"Magnetic Resonance Imaging of the Lumbar Spine in People without Back Pain."
Maureen C. Jensen, M.D., Michael N. Brant-Zawadzki, M.D., Nancy Obuchowski, Ph.D.,
Michael T. Modic, M.D., Dennis Malkasian, M.D., PhD., and Jeffrey S. Ross, M.D.
For an interesting article on the relationship between back pain and the validity of MRI studies used to determine actual post-traumatic injuries, The New England Journal of Medicine published the above article in volume 331.
Abnormalities that may present themselves on MRI, do not necessarily cause back pain. As this study shows, people with abnormalities do not necessarily have any symptomology. Of particular interest is the amount of natural abnormalities as age increases as well as their magnitude. Further, the discovery of a bulge or disk protrusion on an MRI in a patient with back pain may be coincidental in relation to the traumatic injury in question. In any event, careful clinical exam in conjunction with patient history, including age, and diagnostic studies like MRIs should be used for appropriate diagnoses.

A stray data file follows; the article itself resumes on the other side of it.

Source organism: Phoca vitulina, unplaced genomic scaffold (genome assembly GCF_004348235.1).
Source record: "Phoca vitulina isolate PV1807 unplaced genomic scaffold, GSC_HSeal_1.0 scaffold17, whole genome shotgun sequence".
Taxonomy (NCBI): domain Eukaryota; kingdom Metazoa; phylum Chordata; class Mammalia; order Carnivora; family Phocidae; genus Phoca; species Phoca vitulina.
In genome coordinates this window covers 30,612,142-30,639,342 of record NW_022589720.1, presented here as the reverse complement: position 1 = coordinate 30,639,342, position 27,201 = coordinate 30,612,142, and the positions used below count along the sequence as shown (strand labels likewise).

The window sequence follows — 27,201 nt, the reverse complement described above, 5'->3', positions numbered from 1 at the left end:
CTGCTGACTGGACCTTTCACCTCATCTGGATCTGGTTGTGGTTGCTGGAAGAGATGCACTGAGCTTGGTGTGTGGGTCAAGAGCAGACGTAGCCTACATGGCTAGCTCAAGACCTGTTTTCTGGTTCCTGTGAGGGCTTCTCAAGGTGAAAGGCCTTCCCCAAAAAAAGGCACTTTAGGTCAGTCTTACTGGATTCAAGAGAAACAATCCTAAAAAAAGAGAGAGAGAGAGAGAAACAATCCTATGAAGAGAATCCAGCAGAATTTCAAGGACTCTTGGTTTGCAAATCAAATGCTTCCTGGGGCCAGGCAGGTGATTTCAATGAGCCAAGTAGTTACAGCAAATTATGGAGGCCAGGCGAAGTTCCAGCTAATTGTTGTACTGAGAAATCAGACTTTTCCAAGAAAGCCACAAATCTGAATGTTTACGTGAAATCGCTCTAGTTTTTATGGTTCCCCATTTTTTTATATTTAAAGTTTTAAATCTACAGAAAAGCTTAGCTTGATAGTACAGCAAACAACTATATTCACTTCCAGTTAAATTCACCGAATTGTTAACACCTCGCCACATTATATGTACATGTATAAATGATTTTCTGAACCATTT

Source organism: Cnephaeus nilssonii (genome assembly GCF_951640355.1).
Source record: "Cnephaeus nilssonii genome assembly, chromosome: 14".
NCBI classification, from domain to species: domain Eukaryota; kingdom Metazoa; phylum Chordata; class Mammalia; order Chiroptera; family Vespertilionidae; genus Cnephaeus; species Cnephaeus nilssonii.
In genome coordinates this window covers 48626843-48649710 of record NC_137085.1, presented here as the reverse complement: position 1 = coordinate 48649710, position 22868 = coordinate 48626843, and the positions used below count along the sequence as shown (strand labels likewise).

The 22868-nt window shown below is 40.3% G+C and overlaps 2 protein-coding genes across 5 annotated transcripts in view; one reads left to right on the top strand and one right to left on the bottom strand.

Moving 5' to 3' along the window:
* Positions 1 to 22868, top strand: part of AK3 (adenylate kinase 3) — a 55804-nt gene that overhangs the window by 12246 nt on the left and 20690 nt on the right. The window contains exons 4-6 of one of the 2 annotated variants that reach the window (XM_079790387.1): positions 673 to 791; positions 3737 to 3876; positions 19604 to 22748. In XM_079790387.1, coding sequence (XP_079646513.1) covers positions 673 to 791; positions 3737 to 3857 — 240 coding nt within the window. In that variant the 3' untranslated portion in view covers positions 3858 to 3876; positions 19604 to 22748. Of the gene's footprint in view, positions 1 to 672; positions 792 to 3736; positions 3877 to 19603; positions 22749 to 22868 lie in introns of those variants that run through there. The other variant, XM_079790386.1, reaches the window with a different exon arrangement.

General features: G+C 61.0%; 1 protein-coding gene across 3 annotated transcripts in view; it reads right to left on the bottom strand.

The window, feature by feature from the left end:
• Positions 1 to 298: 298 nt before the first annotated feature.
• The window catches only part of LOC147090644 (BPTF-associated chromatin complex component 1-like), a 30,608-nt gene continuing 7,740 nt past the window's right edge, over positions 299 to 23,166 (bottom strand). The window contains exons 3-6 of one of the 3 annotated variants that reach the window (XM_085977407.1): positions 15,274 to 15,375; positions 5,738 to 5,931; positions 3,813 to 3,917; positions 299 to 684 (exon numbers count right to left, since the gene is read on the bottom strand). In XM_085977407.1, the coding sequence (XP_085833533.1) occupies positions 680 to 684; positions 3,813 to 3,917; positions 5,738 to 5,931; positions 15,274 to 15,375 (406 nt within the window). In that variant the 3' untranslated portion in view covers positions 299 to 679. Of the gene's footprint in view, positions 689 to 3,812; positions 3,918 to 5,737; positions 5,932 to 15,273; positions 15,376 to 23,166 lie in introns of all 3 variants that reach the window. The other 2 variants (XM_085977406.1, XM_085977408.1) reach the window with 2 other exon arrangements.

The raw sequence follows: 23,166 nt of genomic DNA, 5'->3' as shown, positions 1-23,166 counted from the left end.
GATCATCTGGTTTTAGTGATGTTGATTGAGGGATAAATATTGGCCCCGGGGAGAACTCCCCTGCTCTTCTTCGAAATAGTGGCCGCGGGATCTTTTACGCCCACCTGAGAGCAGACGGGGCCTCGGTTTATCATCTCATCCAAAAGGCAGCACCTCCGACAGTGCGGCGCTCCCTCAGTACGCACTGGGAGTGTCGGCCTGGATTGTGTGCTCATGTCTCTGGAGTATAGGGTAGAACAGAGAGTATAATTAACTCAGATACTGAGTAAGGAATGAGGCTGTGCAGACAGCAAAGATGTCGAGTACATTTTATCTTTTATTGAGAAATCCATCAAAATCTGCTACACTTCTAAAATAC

In many cases, an Independent Medical Examination is used to evaluate the patient's injuries and the careful IME consultant knows to keep the above in mind.
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EXPERT WITNESSES AND INDEPENDENT MEDICAL EXAMINATIONS